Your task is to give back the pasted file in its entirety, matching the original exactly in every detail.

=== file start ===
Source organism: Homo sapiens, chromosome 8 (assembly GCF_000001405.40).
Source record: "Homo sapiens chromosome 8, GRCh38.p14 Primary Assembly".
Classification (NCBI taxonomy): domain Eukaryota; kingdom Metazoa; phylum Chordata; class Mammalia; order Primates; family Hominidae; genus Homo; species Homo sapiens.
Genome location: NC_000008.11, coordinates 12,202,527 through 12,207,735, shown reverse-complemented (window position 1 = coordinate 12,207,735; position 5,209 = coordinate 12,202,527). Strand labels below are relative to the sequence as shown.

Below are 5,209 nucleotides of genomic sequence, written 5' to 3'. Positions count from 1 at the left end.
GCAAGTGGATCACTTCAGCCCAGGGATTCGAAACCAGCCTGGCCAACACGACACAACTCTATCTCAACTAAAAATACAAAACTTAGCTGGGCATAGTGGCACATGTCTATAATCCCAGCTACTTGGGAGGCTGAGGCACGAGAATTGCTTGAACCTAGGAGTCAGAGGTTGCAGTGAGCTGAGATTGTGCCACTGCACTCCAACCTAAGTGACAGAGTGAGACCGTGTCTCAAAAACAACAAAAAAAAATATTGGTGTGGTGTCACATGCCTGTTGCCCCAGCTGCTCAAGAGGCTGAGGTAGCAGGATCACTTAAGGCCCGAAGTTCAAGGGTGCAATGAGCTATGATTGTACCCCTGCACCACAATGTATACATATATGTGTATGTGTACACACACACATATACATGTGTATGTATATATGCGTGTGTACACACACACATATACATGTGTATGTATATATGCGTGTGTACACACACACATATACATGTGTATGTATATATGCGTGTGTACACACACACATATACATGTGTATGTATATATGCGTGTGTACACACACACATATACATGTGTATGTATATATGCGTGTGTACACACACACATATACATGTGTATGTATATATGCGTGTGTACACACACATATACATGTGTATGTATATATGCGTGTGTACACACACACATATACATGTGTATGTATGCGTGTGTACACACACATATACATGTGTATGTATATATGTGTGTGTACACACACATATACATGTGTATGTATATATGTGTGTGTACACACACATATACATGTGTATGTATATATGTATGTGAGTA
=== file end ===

Source organism: Homo sapiens, chromosome 8 (assembly GCF_000001405.40).
Source record: "Homo sapiens chromosome 8, GRCh38.p14 Primary Assembly".
Classification (NCBI taxonomy): domain Eukaryota; kingdom Metazoa; phylum Chordata; class Mammalia; order Primates; family Hominidae; genus Homo; species Homo sapiens.
Genome location: NC_000008.11, coordinates 12,202,527 through 12,207,735, shown reverse-complemented (window position 1 = coordinate 12,207,735; position 5,209 = coordinate 12,202,527). Strand labels below are relative to the sequence as shown.

Below are 5,209 nucleotides of genomic sequence, written 5' to 3'. Positions count from 1 at the left end.
GCAAGTGGATCACTTCAGCCCAGGGATTCGAAACCAGCCTGGCCAACACGACACAACTCTATCTCAACTAAAAATACAAAACTTAGCTGGGCATAGTGGCACATGTCTATAATCCCAGCTACTTGGGAGGCTGAGGCACGAGAATTGCTTGAACCTAGGAGTCAGAGGTTGCAGTGAGCTGAGATTGTGCCACTGCACTCCAACCTAAGTGACAGAGTGAGACCGTGTCTCAAAAACAACAAAAAAAAATATTGGTGTGGTGTCACATGCCTGTTGCCCCAGCTGCTCAAGAGGCTGAGGTAGCAGGATCACTTAAGGCCCGAAGTTCAAGGGTGCAATGAGCTATGATTGTACCCCTGCACCACAATGTATACATATATGTGTATGTGTACACACACACATATACATGTGTATGTATATATGCGTGTGTACACACACACATATACATGTGTATGTATATATGCGTGTGTACACACACACATATACATGTGTATGTATATATGCGTGTGTACACACACACATATACATGTGTATGTATATATGCGTGTGTACACACACACATATACATGTGTATGTATATATGCGTGTGTACACACACACATATACATGTGTATGTATATATGCGTGTGTACACACACATATACATGTGTATGTATATATGCGTGTGTACACACACACATATACATGTGTATGTATGCGTGTGTACACACACATATACATGTGTATGTATATATGTGTGTGTACACACACATATACATGTGTATGTATATATGTGTGTGTACACACACATATACATGTGTATGTATATATGTATGTGAGTA